7. I am a Bunny by Richard Scarry
This classic follows Nicholas the Bunny as he learns about the four seasons. It’s a sweet story mixed with appealing illustrations; a perfect combination for any toddler’s book collection.
8. Are You My Mother? by P.D. Eastman
A baby bird goes on the search for his mother and cuteness ensues. Be sure to turn on your best animal voices for each critter in order to fully appreciate this tale.
9. First Look and Find Series
The First Look and Find series of books has many choices to suit your child’s interests, from Thomas the Train to Scooby Doo to Minnie Mouse, so there’s surely something your little one will love. They are the perfect “quiet time” book for your child to sit alone (or on your lap) and find the hidden objects.
Click HERE to add First Look and Find Series to your library.
10. Dear Zoo by Rod Campbell
Similar to Where’s Spot?, Dear Zoo will bring endless entertainment as your child finds surprises behind each flap. This is a great way to introduce the idea of bringing a new pet to the family as well as talk about the different kinds of animals at the zoo.
11. Green Eggs and Ham by Dr. Seuss
Really, you can’t go wrong with anything by Dr. Seuss. The options are endless, ranging from fun rhymes to silly outlandishness. But for toddlers, Green Eggs and Ham is a true winner. Not only is it hilarious, it broaches the discussion of being a picky eater in a playful way.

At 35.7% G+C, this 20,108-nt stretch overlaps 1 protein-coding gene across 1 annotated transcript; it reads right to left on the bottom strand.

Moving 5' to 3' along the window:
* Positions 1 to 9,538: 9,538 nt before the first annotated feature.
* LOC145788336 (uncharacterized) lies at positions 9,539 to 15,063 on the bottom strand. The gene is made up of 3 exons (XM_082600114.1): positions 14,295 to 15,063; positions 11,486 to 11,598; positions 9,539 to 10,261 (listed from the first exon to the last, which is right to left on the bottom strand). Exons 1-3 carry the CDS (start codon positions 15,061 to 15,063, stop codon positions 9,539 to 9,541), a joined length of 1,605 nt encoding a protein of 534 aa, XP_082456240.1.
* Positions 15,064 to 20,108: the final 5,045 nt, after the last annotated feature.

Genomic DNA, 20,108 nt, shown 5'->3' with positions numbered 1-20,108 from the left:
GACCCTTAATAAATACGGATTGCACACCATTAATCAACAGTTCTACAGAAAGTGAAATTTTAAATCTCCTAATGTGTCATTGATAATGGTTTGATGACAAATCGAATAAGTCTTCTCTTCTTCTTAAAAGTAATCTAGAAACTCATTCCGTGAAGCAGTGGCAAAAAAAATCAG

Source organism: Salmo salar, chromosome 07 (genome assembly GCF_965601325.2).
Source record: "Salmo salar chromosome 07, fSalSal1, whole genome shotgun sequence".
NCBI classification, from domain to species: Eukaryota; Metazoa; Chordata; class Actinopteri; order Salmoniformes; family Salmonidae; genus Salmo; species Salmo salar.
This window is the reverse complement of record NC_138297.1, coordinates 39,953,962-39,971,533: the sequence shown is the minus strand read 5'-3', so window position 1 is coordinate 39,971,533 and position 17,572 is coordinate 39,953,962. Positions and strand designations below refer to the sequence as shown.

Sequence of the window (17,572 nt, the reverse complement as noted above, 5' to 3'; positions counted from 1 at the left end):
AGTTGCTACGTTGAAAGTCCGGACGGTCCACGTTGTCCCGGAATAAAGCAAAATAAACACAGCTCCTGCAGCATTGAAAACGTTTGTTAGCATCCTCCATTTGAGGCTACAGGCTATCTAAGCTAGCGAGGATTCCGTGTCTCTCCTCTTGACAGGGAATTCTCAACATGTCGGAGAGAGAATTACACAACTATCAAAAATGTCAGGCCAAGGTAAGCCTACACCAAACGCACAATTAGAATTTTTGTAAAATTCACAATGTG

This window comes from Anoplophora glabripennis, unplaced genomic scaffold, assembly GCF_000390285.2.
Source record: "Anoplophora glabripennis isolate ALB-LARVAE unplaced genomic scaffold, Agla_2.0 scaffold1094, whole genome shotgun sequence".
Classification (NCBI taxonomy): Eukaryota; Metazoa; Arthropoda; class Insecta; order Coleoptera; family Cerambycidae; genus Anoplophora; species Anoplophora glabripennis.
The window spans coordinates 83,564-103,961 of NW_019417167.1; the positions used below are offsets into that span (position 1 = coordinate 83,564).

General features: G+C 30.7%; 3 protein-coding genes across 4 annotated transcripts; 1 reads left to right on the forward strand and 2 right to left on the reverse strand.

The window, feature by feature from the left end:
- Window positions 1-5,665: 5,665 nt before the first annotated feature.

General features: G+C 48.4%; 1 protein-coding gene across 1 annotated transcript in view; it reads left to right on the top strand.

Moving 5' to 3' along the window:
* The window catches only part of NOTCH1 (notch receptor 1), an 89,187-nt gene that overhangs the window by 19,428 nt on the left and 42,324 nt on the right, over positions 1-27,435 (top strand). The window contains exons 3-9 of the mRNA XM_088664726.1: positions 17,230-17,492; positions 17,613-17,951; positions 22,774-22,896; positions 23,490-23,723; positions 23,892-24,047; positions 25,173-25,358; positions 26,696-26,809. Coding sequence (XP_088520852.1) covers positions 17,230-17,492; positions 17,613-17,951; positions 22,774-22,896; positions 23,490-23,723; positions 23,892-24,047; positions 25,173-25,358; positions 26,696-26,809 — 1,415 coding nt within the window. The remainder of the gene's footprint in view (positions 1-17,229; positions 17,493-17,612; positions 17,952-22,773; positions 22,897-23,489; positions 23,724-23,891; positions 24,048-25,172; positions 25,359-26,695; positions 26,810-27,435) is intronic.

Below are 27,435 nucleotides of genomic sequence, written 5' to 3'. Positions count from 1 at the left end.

12. Fisher Price Little People Lift the Flap Books
There are dozens of options for the Lift the Flap books featuring the friendly Little People faces. Animals, vehicles, starting school, careers, holidays; really any subject you can think of. Anything that your child may love or any holiday or event you’d like to teach them about and you’re likely to find a fun, interesting way to entertain your child while learning about it.
13. Giraffes Can’t Dance by Giles Andreae
Gerald the Giraffe is embarrassed when he dances in front of the other animals until he learns that he just needs to find his own groove. This is a story about being yourself and a good way to talk about not making fun of friends who are different.
14. Little Owl’s Night by Divya Srinivasan
A soothing bedtime story about Little Owl’s wonderful adventures with other nocturnal animal friends. The perfect way to end the day and welcome a dreamful sleep.
15. The Pout-Pout Fish by Deborah Diesen
Exhausted from dealing with an emotional toddler? The Pout-Pout Fish helps put into words (with the help of whimsical illustrations) how one chooses how to react to situations and how positivity can turn your day around: something even us grumpy adults can be reminded of every now and then.
While this list gives a perfect starting point, there are truly magnificent books filling the shelves of your local bookstore. Have fun with reading, and your child will learn to do the same.
Photo Credit: Melissa Wistehuff